A Sign Of Times – Oksana Prokopenko

31 03 2009

 

St Francis         At a recent art show, what was most on view was not art but human anxiety over the current economic situation.  Sales were slim to none. Mood was grim and all talk had to do with bank bail outs. Not your usual happy go lucky opening night.

        It was only natural for  artists showing to get uneasy, if not downright scared.  Those of us with day jobs quietly promised to do a better job so as to keep it safe.  Those of us without- afterall, we make art! at least that’s how the reasoning went for years- well, we entered into a heated discussion of why exactly do we do what we do.  Questions like these seem to generate a lot more fire (and not just smoke) when economy slows, slumping art sales.  So why do we?

        This is where one could potentially write a multi point list of all the various personal, spiritual, societal, cultural, etc  etc etc reasons for making art.  And they were listed, vocally so, then and there at the art show (and elaborated further during the days after). 

        Watching and listening to all this was a much older lady,  a great fan of the gallery, and a supporter of the arts-

-an emotional/psychological supporter which, even these days I would argue, is at least equally as important as all other support. Though the  lack of the latter, in particular financial, support caused the discussion in the first place.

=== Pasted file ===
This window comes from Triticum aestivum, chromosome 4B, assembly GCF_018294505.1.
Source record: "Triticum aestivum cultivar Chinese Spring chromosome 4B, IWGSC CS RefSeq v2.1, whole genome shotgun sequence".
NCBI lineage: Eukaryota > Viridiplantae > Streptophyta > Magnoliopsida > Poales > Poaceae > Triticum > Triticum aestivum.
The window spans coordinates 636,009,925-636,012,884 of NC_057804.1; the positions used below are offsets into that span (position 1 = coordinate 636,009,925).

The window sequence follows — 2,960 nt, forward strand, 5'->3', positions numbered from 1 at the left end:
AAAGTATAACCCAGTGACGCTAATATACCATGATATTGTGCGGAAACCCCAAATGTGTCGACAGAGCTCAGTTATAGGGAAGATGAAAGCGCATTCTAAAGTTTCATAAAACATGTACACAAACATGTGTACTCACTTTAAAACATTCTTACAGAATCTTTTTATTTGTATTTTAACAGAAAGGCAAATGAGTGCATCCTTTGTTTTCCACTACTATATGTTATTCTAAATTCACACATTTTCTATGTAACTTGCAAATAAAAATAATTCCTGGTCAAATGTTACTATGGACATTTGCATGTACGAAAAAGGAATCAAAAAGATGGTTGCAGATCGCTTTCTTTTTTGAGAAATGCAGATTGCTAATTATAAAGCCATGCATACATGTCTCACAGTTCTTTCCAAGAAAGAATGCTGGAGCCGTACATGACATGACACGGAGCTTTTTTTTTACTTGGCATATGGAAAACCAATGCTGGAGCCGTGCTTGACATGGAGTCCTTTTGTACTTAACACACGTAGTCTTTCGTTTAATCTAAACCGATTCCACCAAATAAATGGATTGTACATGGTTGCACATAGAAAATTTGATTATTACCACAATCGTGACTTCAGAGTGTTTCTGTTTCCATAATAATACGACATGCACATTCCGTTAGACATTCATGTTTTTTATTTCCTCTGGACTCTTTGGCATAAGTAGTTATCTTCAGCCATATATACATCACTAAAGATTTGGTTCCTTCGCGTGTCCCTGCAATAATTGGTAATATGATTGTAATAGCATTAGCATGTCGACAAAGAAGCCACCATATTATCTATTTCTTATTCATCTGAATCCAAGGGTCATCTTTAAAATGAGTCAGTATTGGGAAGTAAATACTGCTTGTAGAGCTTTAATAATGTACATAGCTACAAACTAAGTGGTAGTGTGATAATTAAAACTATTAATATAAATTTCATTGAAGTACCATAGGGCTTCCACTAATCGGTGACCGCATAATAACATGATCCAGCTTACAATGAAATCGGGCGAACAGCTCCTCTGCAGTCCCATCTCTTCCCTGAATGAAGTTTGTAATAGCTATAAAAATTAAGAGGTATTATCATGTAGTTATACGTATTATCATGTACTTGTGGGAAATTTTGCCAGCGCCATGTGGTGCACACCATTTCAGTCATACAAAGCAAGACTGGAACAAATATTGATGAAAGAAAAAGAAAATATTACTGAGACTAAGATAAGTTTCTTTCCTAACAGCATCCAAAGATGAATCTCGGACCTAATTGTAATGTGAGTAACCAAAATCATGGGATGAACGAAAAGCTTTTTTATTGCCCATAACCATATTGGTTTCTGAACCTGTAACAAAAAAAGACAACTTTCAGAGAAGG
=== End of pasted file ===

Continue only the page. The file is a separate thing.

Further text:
She touched my shoulder gently and, addressing all of us, said with deep gentleness in her voice: “Seeing all of your, young people, work – it makes me so happy, thank you!” 

       There was a palpable shift in the mood.  Question answered.

She then leaned into me, and whispered: “ Good choice with St Francis. Good for the times!”  Now, I was happy too. 





Texture- Oksana Prokopenko

30 07 2008

 

 

It is the emotional or rather spiritual texture of a human experience that is of primary concern to me. 

I deal in intangibles: soul whispers, light filled vistas, wordless revelations. They inform and guide the tiny shards of glass under my hands into shapes and forms.
How do I translate experiences of deep quiet into glass artwork imbued with the same kind of calm?
I pay attention to every little piece-
the veins of grainy green and blue running through the mostly red glass; the tiny air bubbles trapped under semi-transparent layer of liquidy icy white; the silky mauve coming through and overwhelming the otherwise heavy chocolate sheets of glass just because I cut too narrow of a piece… Then you add light, and more textural details come into view!
Every piece, like every experience – creative and otherwise- has multiple textures to it:
I surrender to the reality that I may not be able to do justice to all of its aspects,
and lose myself in a tiny kingdom of just one piece at a time.